Honda engineers somehow made the big, three-row Pilot bigger but lighter than the previous generation, and they incorporated numerous interior features to warm the hearts of drivers, adult passengers and kids. No small accomplishment, that.
My tester was a top-level Elite with all-wheel drive. Elite versions of the Pilot get second-row captain’s chairs (with heat), 20-inch wheels, ventilated front seats, a heated steering wheel and a panoramic glass roof.
That’s a very short list of standard features filling the window sticker. Browsing the sticker brings other eyebrow-raising touches, including a nine-speed automatic transmission.
Did I mention paddle shifters? Yeah, I had those too.
On comfort/convenience features alone, the 2016 Pilot Elite stacks up well against luxury-laden SUVs produced by rival manufacturers. And when equipped with the optional front crash-prevention system, the Pilot gets a 2015 Top Safety Pick shout-out from the Insurance Institute for Highway Safety.
The IIHS honors are the cherry on top of a long list of other safety perks, including a lane departure-warning system, a brake-assist system and adaptive cruise control.
The tested Pilot was powered by a 3.5-liter V-6 rated at 280 horsepower. In most situations, the power plant responded quickly and performed admirably. On steep hill climbs, however, I could feel it laboring, with a fair amount of engine noise snaking its way into the passenger cabin.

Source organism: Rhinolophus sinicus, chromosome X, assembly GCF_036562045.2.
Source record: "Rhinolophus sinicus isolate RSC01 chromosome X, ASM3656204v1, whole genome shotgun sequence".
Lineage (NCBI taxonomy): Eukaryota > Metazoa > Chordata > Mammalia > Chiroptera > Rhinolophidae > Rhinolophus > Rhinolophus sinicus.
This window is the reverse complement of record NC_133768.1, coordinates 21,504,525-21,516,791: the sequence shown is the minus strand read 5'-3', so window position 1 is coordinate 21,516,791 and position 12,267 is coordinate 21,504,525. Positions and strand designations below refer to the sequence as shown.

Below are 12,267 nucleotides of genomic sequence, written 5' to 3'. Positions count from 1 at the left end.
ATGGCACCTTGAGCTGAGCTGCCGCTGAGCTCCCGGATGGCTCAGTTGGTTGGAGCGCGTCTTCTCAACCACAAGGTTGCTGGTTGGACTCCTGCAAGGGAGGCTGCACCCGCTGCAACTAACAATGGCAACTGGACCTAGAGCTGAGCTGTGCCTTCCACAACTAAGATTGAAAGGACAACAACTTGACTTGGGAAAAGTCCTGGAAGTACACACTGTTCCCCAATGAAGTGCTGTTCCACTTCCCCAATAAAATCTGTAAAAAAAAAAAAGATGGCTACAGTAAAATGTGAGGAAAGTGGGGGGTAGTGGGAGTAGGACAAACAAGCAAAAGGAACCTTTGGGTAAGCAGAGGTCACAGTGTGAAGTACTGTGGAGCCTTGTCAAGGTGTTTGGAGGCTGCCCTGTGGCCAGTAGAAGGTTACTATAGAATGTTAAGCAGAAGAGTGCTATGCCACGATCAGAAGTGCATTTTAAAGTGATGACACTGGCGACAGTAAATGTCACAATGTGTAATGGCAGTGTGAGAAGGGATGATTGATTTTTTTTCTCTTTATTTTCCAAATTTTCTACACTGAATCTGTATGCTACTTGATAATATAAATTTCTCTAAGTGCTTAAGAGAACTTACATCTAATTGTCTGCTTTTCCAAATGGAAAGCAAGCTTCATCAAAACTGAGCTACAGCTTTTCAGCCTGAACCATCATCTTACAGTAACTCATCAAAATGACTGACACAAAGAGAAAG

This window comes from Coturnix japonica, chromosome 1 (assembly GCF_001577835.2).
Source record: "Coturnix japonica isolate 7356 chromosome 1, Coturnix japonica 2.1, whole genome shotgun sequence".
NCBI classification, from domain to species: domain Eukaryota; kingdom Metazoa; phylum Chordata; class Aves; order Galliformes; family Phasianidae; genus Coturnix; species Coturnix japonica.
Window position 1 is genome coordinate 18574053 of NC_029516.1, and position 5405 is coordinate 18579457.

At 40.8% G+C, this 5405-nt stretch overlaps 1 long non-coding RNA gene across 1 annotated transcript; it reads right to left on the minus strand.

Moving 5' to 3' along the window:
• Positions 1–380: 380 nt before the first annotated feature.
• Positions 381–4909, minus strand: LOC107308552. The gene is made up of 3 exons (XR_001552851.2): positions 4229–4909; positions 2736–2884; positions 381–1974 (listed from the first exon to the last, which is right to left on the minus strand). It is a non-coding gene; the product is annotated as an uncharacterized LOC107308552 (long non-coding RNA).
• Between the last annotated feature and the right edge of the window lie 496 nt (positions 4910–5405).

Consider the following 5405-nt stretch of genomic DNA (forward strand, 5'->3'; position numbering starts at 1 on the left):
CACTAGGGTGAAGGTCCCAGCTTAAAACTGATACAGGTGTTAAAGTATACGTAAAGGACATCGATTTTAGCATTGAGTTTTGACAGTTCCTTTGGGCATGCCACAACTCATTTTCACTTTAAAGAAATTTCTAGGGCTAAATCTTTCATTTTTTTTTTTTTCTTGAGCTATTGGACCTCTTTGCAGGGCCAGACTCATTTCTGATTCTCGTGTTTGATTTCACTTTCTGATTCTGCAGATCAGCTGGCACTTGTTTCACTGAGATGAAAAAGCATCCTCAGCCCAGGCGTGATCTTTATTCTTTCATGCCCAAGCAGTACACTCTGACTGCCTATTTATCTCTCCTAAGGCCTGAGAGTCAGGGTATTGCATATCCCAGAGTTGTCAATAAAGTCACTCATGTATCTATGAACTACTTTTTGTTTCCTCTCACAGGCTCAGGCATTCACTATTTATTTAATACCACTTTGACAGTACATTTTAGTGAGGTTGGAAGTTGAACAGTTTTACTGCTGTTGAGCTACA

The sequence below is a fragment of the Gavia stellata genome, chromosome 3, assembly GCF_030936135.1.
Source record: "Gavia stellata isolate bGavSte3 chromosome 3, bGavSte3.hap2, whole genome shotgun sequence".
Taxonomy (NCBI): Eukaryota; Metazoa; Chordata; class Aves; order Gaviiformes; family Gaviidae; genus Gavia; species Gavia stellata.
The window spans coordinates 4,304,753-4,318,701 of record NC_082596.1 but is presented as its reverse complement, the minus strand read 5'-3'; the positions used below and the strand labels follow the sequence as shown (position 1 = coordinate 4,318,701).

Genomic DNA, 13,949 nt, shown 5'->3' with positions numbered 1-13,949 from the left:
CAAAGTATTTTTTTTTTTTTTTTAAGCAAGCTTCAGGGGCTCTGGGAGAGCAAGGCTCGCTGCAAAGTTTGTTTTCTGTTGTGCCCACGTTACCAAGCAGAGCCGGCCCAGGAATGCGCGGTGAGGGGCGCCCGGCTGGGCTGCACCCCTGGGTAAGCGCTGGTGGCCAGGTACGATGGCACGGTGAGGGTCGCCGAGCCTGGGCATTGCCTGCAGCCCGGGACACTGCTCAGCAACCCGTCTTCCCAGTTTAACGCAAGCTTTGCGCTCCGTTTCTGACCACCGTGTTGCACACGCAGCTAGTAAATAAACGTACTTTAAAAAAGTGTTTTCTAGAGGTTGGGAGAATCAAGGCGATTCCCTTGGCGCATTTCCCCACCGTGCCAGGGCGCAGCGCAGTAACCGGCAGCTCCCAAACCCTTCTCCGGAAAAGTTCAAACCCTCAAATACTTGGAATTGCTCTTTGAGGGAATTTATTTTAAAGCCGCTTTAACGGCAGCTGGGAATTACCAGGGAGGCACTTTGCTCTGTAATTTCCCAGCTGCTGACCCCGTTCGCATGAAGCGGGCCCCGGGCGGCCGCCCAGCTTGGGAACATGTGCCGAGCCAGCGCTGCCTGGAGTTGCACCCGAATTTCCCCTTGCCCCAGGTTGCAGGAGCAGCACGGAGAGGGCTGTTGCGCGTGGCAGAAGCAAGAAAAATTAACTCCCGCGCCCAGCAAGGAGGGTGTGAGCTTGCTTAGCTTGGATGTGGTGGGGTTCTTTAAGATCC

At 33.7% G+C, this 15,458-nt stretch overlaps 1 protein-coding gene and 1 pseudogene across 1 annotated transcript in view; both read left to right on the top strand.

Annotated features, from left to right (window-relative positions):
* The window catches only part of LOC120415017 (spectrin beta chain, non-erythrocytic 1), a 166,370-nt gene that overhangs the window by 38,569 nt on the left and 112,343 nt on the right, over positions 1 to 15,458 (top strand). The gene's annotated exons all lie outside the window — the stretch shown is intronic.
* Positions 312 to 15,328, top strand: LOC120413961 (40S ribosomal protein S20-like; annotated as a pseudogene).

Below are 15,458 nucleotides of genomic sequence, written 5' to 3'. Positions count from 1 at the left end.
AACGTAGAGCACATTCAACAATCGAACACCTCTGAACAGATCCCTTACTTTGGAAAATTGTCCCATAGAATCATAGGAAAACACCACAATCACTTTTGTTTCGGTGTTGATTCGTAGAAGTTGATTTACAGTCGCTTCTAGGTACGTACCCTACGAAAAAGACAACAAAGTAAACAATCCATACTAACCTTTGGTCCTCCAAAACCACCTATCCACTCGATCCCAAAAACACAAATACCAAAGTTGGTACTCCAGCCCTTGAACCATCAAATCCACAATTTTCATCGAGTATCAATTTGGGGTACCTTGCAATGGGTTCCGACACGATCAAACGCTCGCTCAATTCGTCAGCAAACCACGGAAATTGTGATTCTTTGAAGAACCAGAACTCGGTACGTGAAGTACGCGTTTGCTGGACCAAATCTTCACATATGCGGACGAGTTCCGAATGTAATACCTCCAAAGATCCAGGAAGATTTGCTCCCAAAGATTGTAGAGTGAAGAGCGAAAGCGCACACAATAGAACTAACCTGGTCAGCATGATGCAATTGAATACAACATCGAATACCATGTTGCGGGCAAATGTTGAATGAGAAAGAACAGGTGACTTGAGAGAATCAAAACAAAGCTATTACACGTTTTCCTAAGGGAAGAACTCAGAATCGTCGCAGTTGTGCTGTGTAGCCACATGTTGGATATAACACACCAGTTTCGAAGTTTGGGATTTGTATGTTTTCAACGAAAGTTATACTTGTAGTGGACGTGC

Fuel mileage for a three-row SUV is pretty fair at 19 miles per gallon in the city and 26 mpg on the highway.
Exterior styling on the Pilot is aerodynamic enough to please the eye, but it’s an undeniable SUV at first glance. Interior plugs and ports can handle most of the electronic carry-alongs, including iPads, smartphones and game consoles.
Having tested a string of SUVs of late, I think the Pilot is a worthy competitor in the crowd, and I’m guessing its long-term sales success will boil down to buyers’ very specific personal preferences. With my tester wearing a hefty bottom-line sticker price of $47,300, REALLY liking the vehicle is going to be a top priority in my view.
Likely buyers include families with solid middle-class-or-above incomes, business fleets and urban commuters who spend serious hours on home-to-work runs, longing for those weeks when they can take the family on a long driving vacation, made all the more pleasant with the interior comforts and entertainment features of their smooth-cruising Pilot.
One feature I did not relish on the tester was the automatic “idle stop” feature, which cuts the engine during a prolonged stop. I realize this saves on fuel consumptions, but sometimes, the technology delivered a significant jolt on restart, like getting a firm shove from behind. I don’t know if the size of the vehicle came into play on that, or not. Simply put, I disabled the system with the push of a button, and that needs to be done every time the vehicle is started up.
Otherwise, this new Pilot has the juice to fly high in the sizable SUV segment. I give it a solid “B” grade.